It sounds childish but a common occurrence in the software development industry is “pointing fingers.” The backend engineers will blame the frontend engineers will blame the sales team will blame the marketing team will blame the legal office will blame the management will blame… This process is not only time consuming and disastrous for morale, but it leaves the core question — “what went wrong?” — open and unanswered.

6. Moving the goalposts too often.

“Ok, but now the bridge needs to also act as a runway, have 10 more lanes, and how about a park in the middle of it?”

It’s important to keep track of a project’s goals and make sure they are met in a timely fashion. While it is possible that a project needs to be expanded or the requirements have changed, making frequent modifications to the “end goal” can not only devastate morale, but make a project outright impossible. Often times, changes are unplanned and require extensive refactoring; over time, this leads to a large amount of wasted time, and eventually a failed project.

What may seem like a small change at first could end up becoming a long-term development project.

7. Inadequate documentation and tracking.

“The instructions to defuse this bomb say to pull the red wire once the power cuts off, but all of the wires are red and the power was supposed to be cut 10 minutes ago!” — James Bond, at what will be the end of his career

It’s great to follow an agile methodology and move fast, but documentation is always important. Undocumented code can lead to years of technical debt and can cause tremendous issues down the road — “what does this function do?”

It’s equally important to document the product. Every step of the process from ideation to design to execution should be well-documented to ensure that the project is easily navigable for others and stays on track. Good documentation can allow for easier project tracking — in an agile system, try a kanban board or similar to keep track of tasks!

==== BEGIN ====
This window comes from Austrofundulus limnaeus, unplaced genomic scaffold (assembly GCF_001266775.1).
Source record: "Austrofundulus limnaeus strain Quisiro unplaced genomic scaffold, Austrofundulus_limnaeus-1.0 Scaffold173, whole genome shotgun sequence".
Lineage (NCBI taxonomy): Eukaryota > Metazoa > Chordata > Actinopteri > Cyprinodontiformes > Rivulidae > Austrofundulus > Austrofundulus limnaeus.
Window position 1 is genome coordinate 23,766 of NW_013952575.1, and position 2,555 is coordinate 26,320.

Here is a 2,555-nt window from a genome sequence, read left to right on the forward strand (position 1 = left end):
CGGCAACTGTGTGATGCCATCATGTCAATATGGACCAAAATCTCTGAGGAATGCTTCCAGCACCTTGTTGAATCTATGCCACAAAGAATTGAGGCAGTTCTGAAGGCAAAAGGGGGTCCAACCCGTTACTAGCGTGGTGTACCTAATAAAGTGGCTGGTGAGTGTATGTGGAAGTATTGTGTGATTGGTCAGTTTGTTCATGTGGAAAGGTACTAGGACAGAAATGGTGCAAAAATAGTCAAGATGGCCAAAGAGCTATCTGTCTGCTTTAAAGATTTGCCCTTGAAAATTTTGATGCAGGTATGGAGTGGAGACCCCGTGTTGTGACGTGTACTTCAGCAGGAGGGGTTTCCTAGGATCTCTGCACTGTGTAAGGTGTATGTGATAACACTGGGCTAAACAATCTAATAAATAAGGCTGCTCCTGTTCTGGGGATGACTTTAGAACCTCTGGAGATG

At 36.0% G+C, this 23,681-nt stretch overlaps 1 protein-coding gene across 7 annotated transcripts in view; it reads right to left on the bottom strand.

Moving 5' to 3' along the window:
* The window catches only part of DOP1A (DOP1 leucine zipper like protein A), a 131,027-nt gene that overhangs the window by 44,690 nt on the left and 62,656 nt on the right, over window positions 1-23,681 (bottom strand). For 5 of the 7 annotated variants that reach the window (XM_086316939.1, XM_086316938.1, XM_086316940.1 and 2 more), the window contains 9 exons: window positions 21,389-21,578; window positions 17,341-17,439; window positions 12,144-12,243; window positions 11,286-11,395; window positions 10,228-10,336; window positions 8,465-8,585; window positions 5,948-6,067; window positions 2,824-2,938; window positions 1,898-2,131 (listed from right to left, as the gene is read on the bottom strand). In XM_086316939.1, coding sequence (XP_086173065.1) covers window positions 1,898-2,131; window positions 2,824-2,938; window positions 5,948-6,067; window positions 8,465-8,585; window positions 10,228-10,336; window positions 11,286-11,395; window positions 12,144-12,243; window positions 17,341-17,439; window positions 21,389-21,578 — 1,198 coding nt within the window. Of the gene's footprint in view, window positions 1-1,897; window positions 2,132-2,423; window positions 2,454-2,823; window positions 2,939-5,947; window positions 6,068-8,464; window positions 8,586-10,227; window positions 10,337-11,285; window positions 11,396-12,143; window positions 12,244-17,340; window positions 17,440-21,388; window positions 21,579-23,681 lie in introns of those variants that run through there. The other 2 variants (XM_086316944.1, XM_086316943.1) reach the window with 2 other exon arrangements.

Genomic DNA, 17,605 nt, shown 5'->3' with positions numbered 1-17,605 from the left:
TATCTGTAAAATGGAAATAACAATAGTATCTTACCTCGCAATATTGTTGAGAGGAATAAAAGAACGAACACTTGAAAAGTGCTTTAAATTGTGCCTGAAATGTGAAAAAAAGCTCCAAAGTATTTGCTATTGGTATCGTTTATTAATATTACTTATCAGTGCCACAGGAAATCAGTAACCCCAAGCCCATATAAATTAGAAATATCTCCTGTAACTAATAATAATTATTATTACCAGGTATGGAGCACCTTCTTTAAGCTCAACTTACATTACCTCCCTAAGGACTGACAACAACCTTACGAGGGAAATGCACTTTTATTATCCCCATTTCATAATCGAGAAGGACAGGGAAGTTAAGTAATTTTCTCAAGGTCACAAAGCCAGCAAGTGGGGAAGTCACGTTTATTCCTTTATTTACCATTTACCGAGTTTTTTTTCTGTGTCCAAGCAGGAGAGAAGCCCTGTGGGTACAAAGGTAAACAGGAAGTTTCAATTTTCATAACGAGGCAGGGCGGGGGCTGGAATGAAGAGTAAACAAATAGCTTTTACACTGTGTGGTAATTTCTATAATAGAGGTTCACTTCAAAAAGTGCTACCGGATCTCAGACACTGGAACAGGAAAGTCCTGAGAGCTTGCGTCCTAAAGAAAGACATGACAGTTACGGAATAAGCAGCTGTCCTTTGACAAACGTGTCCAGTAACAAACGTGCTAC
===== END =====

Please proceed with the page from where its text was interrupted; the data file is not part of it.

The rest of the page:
8. Badly defined system requirements.

“WTF do you mean there’s only 5 loaves and 2 fish for all 5000 of us?!”

The technical requirements of a project can be hard to gauge, but it is extremely vital that you do so. What may seem like a small extra addition may turn into a turducken of an issue, involving allocating additional infrastructure and redefining the entire system to introduce support.

9. Poor preparation.

“We’re still flying half a ship.”

Often times a project is exciting and easy to jump into; however, it is vital to its success for the proper preparation to take place. Specifications need to be created, designs must be drafted, a timeline should be agreed on, and resources should be allocated.

A popular method of managing this at a technical level is Test Driven Development. Before writing a single line of code towards a project, plan out the architecture and what each piece needs to accomplish. Next, write tests to assert that each piece actually does what was intended. In this manner, you have a framework ready with set goals and can quantify progress on the development of your product.

10. Unrealistic expectations.

“Ok, the app looks good — but why doesn’t the color scheme automatically change to match the user’s phone case?”

It’s important to manage expectations. Often times, the client asks for a feature that is unreasonable, impractical, or flat-out impossible. A common practice is to limit the number of changes that can be made to a spec and to have an engineer present during discussions to determine if the proposed feature is technologically feasible.

Hopefully, by avoiding these 10 pitfalls, your next software development project will be an astounding success! What issues have you run into in your software projects?

Hey! I’m Tomer, an entrepreneur, and maker. You might know me from Mevee, Crane, and Shots, Slides and now investorintelligence.io among other products I’ve launched! This article is a part of a more extensive series I’m writing mostly based on my experiences and is mainly made of me and my team’s opinions.

I hope this helps you to avoid making the same mistakes I did, and remember to keep shipping!

Please clap 👏 if you found this valuable, and follow me 👈 for more writing like this as I share stories about what software development and entrepreneurship looks like in real life.

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Tomer Dicturel
The Startup